Investment Banking

SOFR Use Rises as LIBOR Sunsets

In July 2017, in response to the so-called LIBOR scandal of 2012, the UK’s Financial Conduct Authority (FCA) announced that financial market participants should not expect the London Interbank Offered Rate (LIBOR) to be available after 2021. While many market participants welcomed the FCA’s announcement, it nevertheless created a degree of uncertainty around which lending rate(s) would fill LIBOR’s void. Stepping into the fray, the U.S. Federal Reserve and other financial institutions recommended that the Secured Overnight Financing Rate (SOFR) replace LIBOR and began publishing SOFR rates in April 2018. Although the administrator of LIBOR confirmed its intention to cease publication of most LIBOR tenors after December 31, 2021, questions remained about the execution and how the market would respond.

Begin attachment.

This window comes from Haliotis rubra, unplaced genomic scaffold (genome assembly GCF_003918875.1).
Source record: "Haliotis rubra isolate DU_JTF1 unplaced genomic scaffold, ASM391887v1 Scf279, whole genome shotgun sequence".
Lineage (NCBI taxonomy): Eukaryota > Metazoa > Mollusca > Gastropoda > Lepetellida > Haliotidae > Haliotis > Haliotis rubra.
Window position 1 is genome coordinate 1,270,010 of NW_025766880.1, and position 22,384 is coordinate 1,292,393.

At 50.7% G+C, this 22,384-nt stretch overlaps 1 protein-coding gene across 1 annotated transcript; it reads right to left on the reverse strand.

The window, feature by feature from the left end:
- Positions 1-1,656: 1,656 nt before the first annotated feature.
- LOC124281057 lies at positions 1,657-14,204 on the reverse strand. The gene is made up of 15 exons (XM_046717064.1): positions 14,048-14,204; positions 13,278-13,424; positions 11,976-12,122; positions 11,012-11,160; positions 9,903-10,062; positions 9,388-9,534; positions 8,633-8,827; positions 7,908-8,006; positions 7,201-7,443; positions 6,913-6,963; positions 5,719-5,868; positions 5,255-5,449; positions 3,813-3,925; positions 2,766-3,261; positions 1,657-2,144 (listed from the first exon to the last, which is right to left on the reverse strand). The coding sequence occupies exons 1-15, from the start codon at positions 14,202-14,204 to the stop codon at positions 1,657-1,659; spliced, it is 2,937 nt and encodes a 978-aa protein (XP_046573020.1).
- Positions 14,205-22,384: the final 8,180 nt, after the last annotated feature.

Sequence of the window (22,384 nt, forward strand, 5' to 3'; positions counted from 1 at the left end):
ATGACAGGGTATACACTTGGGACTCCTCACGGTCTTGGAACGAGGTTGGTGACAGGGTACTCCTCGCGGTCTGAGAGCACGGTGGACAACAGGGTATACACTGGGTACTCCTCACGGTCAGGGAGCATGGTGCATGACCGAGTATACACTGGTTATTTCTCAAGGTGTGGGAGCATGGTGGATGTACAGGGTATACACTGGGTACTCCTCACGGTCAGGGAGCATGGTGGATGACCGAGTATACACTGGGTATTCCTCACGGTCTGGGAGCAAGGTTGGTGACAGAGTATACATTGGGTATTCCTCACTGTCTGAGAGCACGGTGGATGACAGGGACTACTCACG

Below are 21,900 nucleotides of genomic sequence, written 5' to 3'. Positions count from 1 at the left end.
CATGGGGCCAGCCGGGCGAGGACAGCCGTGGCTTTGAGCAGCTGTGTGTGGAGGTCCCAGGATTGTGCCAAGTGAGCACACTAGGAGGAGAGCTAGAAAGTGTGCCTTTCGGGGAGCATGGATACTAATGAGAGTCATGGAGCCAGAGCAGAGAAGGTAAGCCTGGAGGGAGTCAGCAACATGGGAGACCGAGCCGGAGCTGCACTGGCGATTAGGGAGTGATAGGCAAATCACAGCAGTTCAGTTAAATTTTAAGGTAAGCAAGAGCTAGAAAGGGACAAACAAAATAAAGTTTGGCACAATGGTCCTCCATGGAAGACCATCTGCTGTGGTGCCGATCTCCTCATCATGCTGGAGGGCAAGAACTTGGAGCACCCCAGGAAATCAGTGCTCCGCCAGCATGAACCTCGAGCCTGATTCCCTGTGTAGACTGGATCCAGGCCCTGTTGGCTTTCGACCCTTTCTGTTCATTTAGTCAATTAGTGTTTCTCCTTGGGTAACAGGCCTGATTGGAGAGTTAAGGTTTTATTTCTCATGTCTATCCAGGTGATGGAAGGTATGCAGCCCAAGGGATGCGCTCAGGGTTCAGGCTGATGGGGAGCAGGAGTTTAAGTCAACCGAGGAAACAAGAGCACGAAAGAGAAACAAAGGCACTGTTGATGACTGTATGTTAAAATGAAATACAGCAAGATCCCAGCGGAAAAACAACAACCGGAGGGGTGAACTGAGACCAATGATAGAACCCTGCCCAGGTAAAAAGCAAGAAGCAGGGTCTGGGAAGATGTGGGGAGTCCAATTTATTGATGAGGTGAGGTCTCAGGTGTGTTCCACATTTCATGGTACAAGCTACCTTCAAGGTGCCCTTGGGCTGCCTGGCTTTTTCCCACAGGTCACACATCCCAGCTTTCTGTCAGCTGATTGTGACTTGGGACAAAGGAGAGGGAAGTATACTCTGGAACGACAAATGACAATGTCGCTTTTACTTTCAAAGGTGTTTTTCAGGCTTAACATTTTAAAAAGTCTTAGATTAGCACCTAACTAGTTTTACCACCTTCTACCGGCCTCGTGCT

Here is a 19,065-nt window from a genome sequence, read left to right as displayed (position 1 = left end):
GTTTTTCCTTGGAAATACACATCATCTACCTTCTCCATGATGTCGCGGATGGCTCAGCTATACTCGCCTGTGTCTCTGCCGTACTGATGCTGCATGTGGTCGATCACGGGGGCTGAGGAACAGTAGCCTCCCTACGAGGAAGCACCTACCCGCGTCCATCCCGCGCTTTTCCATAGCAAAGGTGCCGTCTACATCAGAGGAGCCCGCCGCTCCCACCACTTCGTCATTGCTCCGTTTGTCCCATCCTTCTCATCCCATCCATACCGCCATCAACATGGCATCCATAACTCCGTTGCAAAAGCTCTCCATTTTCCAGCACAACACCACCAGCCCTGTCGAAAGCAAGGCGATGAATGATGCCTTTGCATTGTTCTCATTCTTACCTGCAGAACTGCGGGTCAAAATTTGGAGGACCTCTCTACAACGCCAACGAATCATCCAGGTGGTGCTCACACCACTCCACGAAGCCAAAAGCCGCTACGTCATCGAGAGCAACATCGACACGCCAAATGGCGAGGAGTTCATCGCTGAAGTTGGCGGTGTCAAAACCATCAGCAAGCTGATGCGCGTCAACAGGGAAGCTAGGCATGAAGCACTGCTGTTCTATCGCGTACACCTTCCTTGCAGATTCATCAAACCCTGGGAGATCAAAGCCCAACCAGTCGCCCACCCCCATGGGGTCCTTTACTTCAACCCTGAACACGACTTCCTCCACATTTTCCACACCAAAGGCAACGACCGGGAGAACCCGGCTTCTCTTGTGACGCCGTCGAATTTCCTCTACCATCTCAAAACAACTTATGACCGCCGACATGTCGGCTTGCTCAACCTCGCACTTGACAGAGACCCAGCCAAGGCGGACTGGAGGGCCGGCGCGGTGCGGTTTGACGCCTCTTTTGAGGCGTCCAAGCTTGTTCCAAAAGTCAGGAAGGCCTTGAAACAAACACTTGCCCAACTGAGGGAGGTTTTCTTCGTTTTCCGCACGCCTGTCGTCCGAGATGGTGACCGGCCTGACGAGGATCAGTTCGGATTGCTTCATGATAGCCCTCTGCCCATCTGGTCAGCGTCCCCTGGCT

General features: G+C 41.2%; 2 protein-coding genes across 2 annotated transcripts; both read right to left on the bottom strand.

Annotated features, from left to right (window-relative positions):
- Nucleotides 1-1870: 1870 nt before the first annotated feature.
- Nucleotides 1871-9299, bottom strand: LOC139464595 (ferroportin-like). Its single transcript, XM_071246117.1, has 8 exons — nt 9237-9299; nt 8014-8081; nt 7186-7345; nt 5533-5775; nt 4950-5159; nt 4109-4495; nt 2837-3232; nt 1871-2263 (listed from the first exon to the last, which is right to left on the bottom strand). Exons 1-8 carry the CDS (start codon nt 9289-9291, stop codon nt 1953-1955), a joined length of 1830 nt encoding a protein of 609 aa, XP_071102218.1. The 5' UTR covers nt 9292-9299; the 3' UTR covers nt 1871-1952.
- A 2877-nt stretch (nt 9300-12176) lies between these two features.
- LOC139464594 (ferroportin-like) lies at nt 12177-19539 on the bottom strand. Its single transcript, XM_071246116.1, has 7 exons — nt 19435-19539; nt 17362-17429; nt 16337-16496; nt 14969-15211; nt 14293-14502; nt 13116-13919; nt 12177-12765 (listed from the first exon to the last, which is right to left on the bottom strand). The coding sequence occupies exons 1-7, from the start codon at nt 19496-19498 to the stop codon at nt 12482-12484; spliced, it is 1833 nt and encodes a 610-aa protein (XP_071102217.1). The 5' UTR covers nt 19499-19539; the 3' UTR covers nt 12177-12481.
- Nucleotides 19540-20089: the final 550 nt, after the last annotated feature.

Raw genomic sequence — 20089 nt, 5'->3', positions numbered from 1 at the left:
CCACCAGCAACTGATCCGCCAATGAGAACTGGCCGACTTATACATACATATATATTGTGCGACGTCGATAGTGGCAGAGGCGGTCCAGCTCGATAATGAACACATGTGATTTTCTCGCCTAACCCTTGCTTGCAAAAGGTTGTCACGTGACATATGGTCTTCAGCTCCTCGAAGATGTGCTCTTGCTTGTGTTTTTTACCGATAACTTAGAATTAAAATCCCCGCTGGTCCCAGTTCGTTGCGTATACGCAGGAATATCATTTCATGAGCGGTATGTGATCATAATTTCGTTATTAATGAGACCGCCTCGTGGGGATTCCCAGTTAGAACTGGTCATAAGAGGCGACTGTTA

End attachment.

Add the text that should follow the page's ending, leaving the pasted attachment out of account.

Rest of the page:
William Blair’s Leveraged Finance group shares insight on the transition from LIBOR to SOFR, how the rates compare to each other, and where the leveraged finance market stands today.

We provide insight on:

  • Key differences of LIBOR vs. SOFR
  • Credit agreements and LIBOR phase-out
  • Comparison of new-issue institutional loan volume by benchmark used

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